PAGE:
I smiled to myself. Hannah’s question seemed to demonstrate that she was comfortable with the color of her skin, that she might well be able to sail through life with her part-African-American heritage—in a country, in a state, in a church where whites overwhelmingly outnumber blacks—and ask those around her this question with complete confidence in their answers: “Do you like my brown skin?”

But even if Hannah is able to sail through life with relatively few choppy waves, our mismatched skin tones may still pose a problem. Several experiences have borne this out. Often they’re relatively innocuous occurrences, amusing little anecdotes we can use afterwards to entertain our friends and relatives, like one time when I took Hannah grocery shopping with me. I was waiting in the checkout line with my groceries and Hannah, who was still small enough to sit in the cart’s child seat, behind a black mother and her two middle-school-age daughters. After loading my items onto the conveyor belt and digging my checkbook out of my purse, I looked up to see that the cashier had pulled my cart through the aisle behind the checkout stand and was beginning to load the other woman’s bagged groceries into it. The other mother and I glanced at each other, then at the cashier. “That’s not my baby,” said the other mother.

“What?” The frazzled cashier’s head bobbed up.

“That’s not my baby.”


“She’s mine.” I pointed to Hannah, who still sat contentedly in the cart but was eyeing me carefully, a puzzled and slightly anxious expression on her face, as if she were confused as to why I was standing so far away from her. “That’s my baby.”

“Oh,” the cashier mumbled. “Sorry.”

Others of these experiences have been less humorous. Take the time that, while living in Belgium for a two-year work stint, our family went to Disneyland Paris. On our first day in the park, we decided to grab a bite to eat at Disneyland Paris’s McDonald’s before heading for Fantasyland. It was raining; it was pouring, flooding, deluging. The whole world, it seemed, had melted into one gray slick, with McDonald’s yellow-and-red building rising from the rivulets like a beacon of hope. We pushed our way through the doors only to find that everyone had had the same idea we did: the place was crammed full. People were eating propped against the wall or squatting on the floor, their trays of Big Macs and fries balanced on their laps. It was as though we had stumbled unknowingly into a U2 concert. “Apparently,” Steve said, “they don’t have the same fire safety codes in Europe as they do in the U.S.”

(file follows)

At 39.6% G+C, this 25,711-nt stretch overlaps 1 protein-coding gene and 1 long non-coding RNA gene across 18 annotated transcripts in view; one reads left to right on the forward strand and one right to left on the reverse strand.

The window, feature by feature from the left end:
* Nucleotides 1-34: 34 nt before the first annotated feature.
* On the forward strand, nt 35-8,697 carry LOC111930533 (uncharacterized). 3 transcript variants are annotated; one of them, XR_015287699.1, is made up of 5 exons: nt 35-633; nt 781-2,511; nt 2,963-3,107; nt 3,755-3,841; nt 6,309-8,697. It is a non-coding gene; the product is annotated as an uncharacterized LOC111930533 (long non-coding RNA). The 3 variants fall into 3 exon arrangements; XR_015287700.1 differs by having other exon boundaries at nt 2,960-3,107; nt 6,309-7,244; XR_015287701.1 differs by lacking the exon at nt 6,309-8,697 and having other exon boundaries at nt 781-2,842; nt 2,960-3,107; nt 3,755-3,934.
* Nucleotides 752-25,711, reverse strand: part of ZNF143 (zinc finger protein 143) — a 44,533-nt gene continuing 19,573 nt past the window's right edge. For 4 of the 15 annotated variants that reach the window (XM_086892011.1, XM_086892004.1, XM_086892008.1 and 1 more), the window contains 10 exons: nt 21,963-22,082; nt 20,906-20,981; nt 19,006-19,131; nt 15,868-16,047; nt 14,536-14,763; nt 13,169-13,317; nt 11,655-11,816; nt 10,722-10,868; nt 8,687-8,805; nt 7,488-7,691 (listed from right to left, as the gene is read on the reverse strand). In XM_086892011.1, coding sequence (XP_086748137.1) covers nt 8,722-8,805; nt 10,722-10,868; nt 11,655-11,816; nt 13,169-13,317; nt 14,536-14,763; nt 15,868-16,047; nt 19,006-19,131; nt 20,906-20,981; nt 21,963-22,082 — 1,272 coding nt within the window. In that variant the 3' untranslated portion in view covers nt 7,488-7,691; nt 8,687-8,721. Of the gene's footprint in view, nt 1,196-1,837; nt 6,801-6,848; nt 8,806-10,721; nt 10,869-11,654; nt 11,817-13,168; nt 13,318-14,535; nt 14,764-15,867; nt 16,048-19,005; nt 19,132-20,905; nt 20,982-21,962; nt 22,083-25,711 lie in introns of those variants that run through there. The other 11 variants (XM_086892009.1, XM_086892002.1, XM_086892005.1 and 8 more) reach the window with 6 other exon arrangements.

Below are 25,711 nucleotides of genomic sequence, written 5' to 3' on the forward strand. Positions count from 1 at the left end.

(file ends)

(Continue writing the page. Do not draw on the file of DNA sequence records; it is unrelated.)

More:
“Guess not,” I said. “Let’s get out of here.”

But two-year-old Hannah, having spotted what I call the “gerbil cage” (McDonald’s patented plastic jungle gym), wanted to stay and play, so we relented. We didn’t order food but stood next to the gerbil cage, watching Hannah and her European counterparts scramble up tunnels and tumble down slides.

Soon we grew uneasy. We’d seen Hannah climb a ladder but hadn’t seen her come down the slide. After another minute or two, we became increasingly worried, so I decided to venture into the gerbil cage. I crawled through tunnels and peered down slides and even ducked into the ball pit, calling Hannah’s name. But to no avail. “She’s not in here,” I shouted out to Steve. “She’s gone!”

It was one of those soul-chilling moments when all your free-floating anxieties gel into a hard mass in your gut and threaten to make your brain go numb and your legs buckle. We moved together through the crush of hungry and irritable McDonald’s patrons, periodically dropping to our hands and knees to peer between legs and feet, calling for Hannah. She was nowhere. It was as though we had blinked, and in that microfraction of time, she had evaporated. We decided to split up. Steve headed for the stairs that led to a mezzanine-like upper level, thinking that he might be able to pick her out better from that vantage point. Meanwhile, I continued to search the crowds. “Ma fille,” I stammered to whoever would listen. “Ma petite fille—elle est perdue!”

Finally, after what seemed to be hours but was surely only minutes, the crowd parted ever so slightly, and a man (who I swear had a saintly glow emanating from his head) emerged with Hannah perched nonchalantly on his arm. He walked toward me, obviously scanning the crowd for any distraught parents—had perhaps been doing so for the last several minutes—but even though I stood directly in his line of vision—my face frantic, my mouth, I’m sure, widened into an elongated O like the man in Edvard Munch’s Scream—his eyes skipped over me.

He was looking for black parents.

“Excusez-moi!” I yelled, practically diving toward him. “C’est ma fille!”

Steve, who had finally made it to the mezzanine (but, he told me later, not until after nearly coming to blows with the employee whose job it was to stand at the bottom of the stairs and prevent any additional customers from going up), had also spotted Hannah and joined me. I clutched the man’s arm. “Monsieur,” I said breathlessly. “C’est ma fille!”

“Oui?” He looked dubious. He glanced from me to Steve, then back to me again. Obviously, he was confused. And for good reason. Interracial adoption, while somewhat unusual in the United States, is more or less unheard of in Europe. But when Hannah cried “Mommy!” and lunged toward me, he handed her over.

“Merci,” I gasped.